Quandaries
and Queries 

Hi My name is Richard and I am a high school student interested in understand this problem: The sum of the digits was calculated for the number 2^{100}, then the sum of the digits was calculated for the resulting number and so on, until a single digit is left. Which digit is this?. My teacher said that the result was 7 and we should use remainders modulo 9. Although I asked for it to classmates I do not understand it yet. Pease can you help me. 

Hi Richard, I expect that you know that both an integer and the sum of its digits, have the same remainder when divided by 9. There is an argument to show this is true in the answer to a previous question. The development there is for the case where the remainder is zero, but argument is the same regardless of the remainder. For example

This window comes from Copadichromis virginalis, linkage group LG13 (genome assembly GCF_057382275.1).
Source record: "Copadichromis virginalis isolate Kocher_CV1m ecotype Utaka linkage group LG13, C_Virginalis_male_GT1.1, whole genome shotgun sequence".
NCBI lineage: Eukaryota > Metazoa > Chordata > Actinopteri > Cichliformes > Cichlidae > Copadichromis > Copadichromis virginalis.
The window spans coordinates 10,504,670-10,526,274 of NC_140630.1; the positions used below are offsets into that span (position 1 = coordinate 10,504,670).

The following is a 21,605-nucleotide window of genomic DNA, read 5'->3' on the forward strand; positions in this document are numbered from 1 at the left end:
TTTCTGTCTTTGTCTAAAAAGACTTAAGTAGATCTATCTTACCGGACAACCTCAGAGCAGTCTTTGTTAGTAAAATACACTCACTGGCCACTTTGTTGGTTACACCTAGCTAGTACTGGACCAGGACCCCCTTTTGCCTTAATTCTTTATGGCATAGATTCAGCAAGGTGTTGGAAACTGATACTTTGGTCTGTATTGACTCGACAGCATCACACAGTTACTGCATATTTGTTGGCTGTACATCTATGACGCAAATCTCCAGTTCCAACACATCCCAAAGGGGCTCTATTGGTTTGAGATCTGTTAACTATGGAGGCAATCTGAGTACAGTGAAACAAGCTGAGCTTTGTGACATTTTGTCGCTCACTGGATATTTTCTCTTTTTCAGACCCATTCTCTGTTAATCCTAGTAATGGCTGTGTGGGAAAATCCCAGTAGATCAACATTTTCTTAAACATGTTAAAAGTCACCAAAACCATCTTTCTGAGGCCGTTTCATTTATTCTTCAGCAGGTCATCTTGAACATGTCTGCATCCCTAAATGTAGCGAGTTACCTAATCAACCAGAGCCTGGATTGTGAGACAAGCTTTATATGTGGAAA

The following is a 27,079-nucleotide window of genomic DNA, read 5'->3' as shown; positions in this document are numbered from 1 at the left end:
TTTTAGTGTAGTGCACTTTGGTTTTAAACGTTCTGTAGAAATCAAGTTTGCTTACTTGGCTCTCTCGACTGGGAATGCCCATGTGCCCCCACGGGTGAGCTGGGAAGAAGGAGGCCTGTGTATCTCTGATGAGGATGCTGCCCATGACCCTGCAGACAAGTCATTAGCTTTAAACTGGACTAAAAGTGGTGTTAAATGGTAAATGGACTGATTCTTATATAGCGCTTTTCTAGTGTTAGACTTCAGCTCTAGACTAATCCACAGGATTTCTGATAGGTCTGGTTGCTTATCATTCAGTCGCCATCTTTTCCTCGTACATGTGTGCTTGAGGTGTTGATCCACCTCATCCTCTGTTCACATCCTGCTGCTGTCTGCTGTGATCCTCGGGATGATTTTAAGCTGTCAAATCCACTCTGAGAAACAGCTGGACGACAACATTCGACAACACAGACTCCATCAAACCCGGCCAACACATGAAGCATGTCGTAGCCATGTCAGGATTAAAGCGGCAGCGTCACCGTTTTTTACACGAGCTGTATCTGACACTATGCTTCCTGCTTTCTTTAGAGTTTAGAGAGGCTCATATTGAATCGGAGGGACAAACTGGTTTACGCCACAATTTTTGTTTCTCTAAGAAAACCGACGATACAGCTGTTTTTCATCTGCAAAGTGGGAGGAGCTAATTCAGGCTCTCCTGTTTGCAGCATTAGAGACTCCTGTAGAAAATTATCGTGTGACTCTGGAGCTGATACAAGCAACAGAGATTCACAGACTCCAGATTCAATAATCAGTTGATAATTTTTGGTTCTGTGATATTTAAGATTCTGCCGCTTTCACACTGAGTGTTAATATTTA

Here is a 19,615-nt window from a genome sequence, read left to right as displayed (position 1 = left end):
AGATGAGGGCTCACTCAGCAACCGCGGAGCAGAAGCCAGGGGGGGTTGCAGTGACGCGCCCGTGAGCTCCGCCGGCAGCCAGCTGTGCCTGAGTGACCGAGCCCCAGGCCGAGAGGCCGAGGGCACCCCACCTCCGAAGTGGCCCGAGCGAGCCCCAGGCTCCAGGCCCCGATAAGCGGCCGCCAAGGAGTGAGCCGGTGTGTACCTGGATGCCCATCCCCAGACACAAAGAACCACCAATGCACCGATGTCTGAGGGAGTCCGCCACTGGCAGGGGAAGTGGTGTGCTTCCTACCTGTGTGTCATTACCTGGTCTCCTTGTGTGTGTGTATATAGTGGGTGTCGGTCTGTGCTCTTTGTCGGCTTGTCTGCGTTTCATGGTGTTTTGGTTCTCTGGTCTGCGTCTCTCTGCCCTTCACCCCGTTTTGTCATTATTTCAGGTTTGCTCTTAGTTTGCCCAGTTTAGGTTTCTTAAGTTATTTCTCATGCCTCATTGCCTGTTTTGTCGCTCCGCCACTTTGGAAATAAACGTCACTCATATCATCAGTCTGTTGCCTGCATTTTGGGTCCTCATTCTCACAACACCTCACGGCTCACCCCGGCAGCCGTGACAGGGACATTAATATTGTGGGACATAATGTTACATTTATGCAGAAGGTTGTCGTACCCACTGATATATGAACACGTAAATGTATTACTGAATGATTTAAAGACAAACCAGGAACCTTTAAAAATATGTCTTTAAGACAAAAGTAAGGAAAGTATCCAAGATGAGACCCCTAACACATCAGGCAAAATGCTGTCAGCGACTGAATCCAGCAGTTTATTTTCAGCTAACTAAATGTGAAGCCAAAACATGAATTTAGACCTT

These numbers, 2^{20}, 31 and 4 all have the same remainder when divided by 9. The question then is how can you determine that the remainder when dividing 2^{20} by 9 is 4, without expanding 2^{20}? I want to illustrate with a different example. I want to use 7^{107} rather than 2^{100}, so to restate the question
Equivalently
The technique is to expand 7^{107} but to do so modulo 9.
Thus if I continue with higher powers of 7 and do the arithmetic modulo 9, then every time I have three 7's the product is 1 (modulo 9). 107 = 3 35 + 2 and hence if I continue expanding the powers of seven 107 times I get one 35 times and then two more sevens. That is, doing the arithmetic modulo 7
In the second line there are 35 groups of 3 sevens and the two more sevens. Thus if 7^{107} is divided by 9 the remainder is 4. Penny